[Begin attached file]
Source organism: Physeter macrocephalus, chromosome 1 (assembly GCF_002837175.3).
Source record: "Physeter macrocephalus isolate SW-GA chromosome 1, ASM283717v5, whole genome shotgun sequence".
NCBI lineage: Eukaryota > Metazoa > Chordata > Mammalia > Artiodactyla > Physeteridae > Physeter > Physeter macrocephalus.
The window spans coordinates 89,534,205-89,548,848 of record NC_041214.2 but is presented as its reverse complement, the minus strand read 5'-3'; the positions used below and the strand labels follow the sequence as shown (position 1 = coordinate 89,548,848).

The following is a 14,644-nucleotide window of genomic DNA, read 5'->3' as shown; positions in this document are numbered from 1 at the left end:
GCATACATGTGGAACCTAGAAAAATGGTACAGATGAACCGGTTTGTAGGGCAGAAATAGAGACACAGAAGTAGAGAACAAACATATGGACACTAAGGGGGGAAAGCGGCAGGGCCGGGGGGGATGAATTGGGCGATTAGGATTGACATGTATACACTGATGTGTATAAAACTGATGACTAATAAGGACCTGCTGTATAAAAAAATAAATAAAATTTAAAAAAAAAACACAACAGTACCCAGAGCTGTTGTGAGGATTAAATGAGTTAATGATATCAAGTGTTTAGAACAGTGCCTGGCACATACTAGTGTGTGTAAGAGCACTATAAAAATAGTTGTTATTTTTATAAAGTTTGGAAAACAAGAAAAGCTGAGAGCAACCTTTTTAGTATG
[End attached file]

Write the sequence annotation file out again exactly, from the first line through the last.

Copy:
Source organism: Physeter macrocephalus, chromosome 1 (assembly GCF_002837175.3).
Source record: "Physeter macrocephalus isolate SW-GA chromosome 1, ASM283717v5, whole genome shotgun sequence".
NCBI lineage: Eukaryota > Metazoa > Chordata > Mammalia > Artiodactyla > Physeteridae > Physeter > Physeter macrocephalus.
The window spans coordinates 89,534,205-89,548,848 of record NC_041214.2 but is presented as its reverse complement, the minus strand read 5'-3'; the positions used below and the strand labels follow the sequence as shown (position 1 = coordinate 89,548,848).

The following is a 14,644-nucleotide window of genomic DNA, read 5'->3' as shown; positions in this document are numbered from 1 at the left end:
GCATACATGTGGAACCTAGAAAAATGGTACAGATGAACCGGTTTGTAGGGCAGAAATAGAGACACAGAAGTAGAGAACAAACATATGGACACTAAGGGGGGAAAGCGGCAGGGCCGGGGGGGATGAATTGGGCGATTAGGATTGACATGTATACACTGATGTGTATAAAACTGATGACTAATAAGGACCTGCTGTATAAAAAAATAAATAAAATTTAAAAAAAAAACACAACAGTACCCAGAGCTGTTGTGAGGATTAAATGAGTTAATGATATCAAGTGTTTAGAACAGTGCCTGGCACATACTAGTGTGTGTAAGAGCACTATAAAAATAGTTGTTATTTTTATAAAGTTTGGAAAACAAGAAAAGCTGAGAGCAACCTTTTTAGTATG